With a race straight after lunch, their seemed barely time to check the car over - the tyre pressures were raised for the race - and fuel up ready to go. We had lost Chris Broad from qualifying, presumably the problems which prevented him racing at Cadwell were still present. At least I lined up on the grid one road ahead of Steve McIntyre, and alongside Mark Skeggs in his flame-spitting Ferrari 308GT4. At the end of the rolling lap the lights stayed red until the very last moment but I got a good start. I was on the outside of the track watching Pete Simpson weaving trying to find a way through. I closed fast on Nev Simpson's Alfetta GTV - good to see Nev back with us - and was tempted to go right round the outside, but Riches was approaching too quickly. In the evnt I ran wide round Riches side by side with Mark's Ferrari, and we ran side by side down the short straight to Sears where I outbraked him to take the position. All to little avail as he powered past me barely a quarter of the way down Revett Straight. I caught up with Mark again at the bomb hole although he pulled a small gap to Coram, but coming into Russell I nearly hit him. His brake lights weren't working which caught me by surprise, as did how much I gained on him, following him through Russell inches off his bumper. This set the pattern for the first six laps. Steve McIntyre tried gamely to stay with me, but after a couple of laps I was far enough ahead to know not to worry about hijm any more. Post-race I was pleased to see I did laps 2 to 6 with a 17/100ths spread.

The race was turning into one of attrition similar to the Belgian GP happening the same day. Richard Hill came to a halt outside Riches on the first lap, Nev Simpson parked up before Riches 4 laps later and Phil Libby had to retire with overheating problems after 6 laps.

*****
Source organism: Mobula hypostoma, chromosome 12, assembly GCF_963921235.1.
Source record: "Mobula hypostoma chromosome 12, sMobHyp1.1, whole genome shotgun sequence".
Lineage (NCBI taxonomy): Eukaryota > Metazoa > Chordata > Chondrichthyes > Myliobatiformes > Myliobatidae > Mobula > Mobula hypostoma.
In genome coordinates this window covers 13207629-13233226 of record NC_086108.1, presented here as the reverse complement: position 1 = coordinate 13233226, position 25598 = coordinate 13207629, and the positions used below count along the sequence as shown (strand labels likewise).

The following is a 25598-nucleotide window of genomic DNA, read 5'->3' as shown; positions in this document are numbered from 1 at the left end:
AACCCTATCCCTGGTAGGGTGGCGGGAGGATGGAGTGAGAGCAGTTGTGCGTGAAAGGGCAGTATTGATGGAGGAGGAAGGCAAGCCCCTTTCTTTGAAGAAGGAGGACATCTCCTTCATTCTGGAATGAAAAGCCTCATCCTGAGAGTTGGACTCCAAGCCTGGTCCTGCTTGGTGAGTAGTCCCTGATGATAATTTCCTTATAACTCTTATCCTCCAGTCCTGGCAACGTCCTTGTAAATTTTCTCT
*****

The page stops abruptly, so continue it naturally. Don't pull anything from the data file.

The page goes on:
On lap seven Peter Challis came through to lap me and Mark for the first time and after that Mark slowly but surely pulled away. In the latter stages of the race I felt I was going slower, hard to tell whether that was down to the lonely race - no-one forwards and no-one beghhind, or whether the engine was losing power - it was running quite warm. Later in the race Peter Challis and Derek Hale lapped me for a second time, with Tony Soper just lapping me coming into Russell for the last time. Pete Simpson was gaining fast but I managed to get to the end before he caught me - but he and Tony had both passed Richard Hawken in the third ex-BTCC car, a Cavalier. The results show I finished a lonely 8th, but did improve the lap times by almost 2 seconds. Still a good second adrift of my times here last year in the Alfa 164, some of that due to the weight of the kappa over the 164 (an extra 170kgs or so) and some perhaps down to the weather and track temperature. The close season, more power and less weight can't come soon enough.

Championship standings are pretty much unchanged, Tony leads from Pete and myself, but the Primera twins have moved back into contention and I expect them to get past me at the next race. Next week is the Lancia Motor Club track day at Castle Combe and then on to Mallory Park the following weekend, so a busy period for the kappa.

Visit the Le Mans Autoparts site for details of the Le Mans Euro Saloons championship and standings so far.

Check out the current points standing.